A: Well, yes, it certainly did because in the early 50s, in partnership with my husband, Boyd Loftin, we formed three construction companies, Loftin Homes, Bolo Homes, Inc.,, and Loftin Construction Company, which built swimming pools throughout the state of Oklahoma and Texas. I served as president of one company and secretary-treasurer of another. As a result of our combined efforts, Boyd was awarded the Building of the Year award in 1956. Although Boyd was already skilled in business matters, I would like to express that having the ability to contribute and to assist in these accomplishments is a direct result of having gained the education along with decision-making abilities that I acquired by having had the opportunity to work as one of the first women government employees at Tinker Field.
Q: If you would like to discuss or expand on anything else at this time, please feel free to do so.
A: A lot of things come to mind, but one important piece of history that I would like to add is that my brother, Leonard Caldwell, was stationed overseas on Saipan Island in the South Pacific. He was an electrical mechanic for a team that serviced the B-29. One day, he looked up from his work, and there stood his youngest brother, Bill Caldwell, who had been assigned to be a gunner on a B-29. This upset Leonard very much because he knew what these men who flew on the B-29s were experiencing. This was in addition to the fact that he realized that it would be him waiting for Bill to return from every mission. One story has been told throughout the years if my memory serves me correctly is that Bill’s plane had not returned on time. They knew that the day’s mission had been difficult by the reaction from the already-returned B29s. They came in pretty shot up and in pretty bad shape, some of them. Leonard was sure that Bill’s plane had been shot down. He waiting, and as the hours went by, and not having given up, he heard what sounded like a B-29 engine, and it was Bill’s B-2. The plane had been shot full of holes and had to struggle. It ran short of fuel and landed at another base on another island to refuel. What a relief Leonard felt! Bill had returned safely. So in the coming months this motivated Leonard to continue to work every waking moment to prepare and make sure that Bill’s B-29 would be flying in the best possible condition.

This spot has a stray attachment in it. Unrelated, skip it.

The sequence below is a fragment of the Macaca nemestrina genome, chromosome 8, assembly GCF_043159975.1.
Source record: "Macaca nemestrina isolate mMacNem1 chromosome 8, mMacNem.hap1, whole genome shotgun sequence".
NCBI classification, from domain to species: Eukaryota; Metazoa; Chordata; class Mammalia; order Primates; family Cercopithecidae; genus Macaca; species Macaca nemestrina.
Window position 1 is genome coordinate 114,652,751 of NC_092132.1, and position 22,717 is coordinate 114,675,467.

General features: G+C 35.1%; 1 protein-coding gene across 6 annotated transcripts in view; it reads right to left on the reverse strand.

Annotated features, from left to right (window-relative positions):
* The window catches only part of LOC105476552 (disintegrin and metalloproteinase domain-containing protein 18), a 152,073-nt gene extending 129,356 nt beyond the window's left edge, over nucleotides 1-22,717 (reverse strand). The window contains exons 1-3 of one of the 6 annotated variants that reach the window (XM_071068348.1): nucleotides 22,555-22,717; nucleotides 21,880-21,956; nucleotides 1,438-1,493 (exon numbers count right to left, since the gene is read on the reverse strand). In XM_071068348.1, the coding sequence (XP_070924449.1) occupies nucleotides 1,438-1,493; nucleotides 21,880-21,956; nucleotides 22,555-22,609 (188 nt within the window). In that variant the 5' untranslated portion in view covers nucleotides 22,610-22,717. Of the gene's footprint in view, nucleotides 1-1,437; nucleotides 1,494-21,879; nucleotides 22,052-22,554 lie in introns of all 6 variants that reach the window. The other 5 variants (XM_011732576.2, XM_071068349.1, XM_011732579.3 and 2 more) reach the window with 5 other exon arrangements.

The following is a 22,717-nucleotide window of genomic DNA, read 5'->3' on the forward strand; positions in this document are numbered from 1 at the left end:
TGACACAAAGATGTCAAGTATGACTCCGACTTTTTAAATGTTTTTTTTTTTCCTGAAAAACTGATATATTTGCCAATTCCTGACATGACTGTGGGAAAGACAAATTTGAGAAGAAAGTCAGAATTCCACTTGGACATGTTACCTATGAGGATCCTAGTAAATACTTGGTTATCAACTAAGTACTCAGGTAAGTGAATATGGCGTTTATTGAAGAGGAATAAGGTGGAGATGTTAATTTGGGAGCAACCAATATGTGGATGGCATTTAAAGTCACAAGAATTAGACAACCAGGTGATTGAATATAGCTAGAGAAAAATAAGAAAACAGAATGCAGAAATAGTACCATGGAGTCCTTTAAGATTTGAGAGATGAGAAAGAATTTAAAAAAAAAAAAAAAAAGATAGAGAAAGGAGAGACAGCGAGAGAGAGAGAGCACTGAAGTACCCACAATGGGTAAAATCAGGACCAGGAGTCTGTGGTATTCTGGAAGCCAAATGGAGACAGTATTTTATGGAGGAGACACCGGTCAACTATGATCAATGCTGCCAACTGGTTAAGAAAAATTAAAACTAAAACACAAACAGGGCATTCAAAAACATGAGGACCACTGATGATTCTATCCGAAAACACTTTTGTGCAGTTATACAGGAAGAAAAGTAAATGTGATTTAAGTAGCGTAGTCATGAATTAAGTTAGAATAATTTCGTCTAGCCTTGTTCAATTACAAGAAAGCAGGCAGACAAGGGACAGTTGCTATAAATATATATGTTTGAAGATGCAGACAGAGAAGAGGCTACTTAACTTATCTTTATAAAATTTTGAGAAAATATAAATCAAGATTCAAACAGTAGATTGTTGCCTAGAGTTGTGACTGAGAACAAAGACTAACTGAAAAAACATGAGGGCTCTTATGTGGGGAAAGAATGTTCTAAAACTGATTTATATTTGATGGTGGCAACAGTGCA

One of the most significant pieces of information is that Bill was in one of the B-29s assigned to fly over Hiroshima to witness and take photographs of the destruction the atom bomb created. He described the city of Hiroshima as one continuous scene of devastation as far as you could see. I’m sure it was difficult – much more difficult than my imagination can make me see.
But God was with everyone in our family. Of course, we were more fortunate than other families. It was a miracle that all the stars on my mother’s flag in her window came home. The war was over, and everyone was home safely.